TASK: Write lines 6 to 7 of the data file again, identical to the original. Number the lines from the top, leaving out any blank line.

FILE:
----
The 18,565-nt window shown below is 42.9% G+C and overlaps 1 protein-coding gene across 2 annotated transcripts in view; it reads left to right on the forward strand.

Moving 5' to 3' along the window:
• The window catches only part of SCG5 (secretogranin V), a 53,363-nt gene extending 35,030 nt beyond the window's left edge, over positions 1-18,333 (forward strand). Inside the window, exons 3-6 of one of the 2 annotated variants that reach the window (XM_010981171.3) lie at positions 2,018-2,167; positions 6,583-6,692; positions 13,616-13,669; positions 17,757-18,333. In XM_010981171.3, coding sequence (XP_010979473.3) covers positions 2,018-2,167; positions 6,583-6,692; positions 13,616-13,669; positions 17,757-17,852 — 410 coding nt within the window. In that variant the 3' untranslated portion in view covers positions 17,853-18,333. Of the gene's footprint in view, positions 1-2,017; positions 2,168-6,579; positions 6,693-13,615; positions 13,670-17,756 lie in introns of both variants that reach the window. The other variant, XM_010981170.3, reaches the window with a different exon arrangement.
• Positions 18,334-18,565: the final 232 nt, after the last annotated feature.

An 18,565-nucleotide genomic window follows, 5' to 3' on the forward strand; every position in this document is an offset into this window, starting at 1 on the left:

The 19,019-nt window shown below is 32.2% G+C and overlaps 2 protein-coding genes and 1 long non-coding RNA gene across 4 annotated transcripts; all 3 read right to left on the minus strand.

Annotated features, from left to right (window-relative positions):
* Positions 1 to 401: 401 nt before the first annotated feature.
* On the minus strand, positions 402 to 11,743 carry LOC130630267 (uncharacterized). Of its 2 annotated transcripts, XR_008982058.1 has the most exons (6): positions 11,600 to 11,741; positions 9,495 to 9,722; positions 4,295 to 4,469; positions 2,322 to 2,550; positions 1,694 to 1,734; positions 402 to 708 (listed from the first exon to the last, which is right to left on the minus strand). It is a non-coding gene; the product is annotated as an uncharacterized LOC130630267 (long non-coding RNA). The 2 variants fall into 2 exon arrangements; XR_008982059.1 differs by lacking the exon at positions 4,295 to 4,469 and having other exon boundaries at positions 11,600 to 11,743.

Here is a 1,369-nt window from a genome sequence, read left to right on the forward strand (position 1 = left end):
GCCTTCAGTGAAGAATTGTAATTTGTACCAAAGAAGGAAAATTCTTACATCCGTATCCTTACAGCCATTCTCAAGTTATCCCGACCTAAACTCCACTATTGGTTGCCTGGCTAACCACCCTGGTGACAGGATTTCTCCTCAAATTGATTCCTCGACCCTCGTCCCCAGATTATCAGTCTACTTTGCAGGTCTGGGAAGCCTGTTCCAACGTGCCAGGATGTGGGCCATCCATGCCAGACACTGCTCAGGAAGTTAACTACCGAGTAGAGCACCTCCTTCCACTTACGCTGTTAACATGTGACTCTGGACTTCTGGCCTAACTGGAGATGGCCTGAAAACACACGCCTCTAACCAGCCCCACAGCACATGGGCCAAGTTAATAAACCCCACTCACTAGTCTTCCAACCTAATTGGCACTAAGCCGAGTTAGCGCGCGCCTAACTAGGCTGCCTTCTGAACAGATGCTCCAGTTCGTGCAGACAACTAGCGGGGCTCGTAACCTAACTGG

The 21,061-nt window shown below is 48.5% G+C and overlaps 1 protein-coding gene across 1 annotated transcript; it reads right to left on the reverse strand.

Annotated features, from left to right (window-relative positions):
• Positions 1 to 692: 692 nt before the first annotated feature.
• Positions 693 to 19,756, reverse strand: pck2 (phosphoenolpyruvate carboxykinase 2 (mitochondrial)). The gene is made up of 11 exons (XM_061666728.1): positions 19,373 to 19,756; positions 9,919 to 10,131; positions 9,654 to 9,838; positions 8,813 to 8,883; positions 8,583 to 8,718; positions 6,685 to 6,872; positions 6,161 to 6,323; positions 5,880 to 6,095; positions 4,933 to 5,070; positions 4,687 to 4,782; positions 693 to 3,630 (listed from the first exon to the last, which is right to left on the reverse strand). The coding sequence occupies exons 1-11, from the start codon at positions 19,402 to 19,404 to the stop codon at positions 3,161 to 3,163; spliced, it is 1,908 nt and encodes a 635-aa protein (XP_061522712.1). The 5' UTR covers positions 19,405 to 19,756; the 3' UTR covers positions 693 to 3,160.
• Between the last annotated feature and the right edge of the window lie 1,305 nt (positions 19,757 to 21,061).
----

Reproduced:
The 19,019-nt window shown below is 32.2% G+C and overlaps 2 protein-coding genes and 1 long non-coding RNA gene across 4 annotated transcripts; all 3 read right to left on the minus strand.

Annotated features, from left to right (window-relative positions):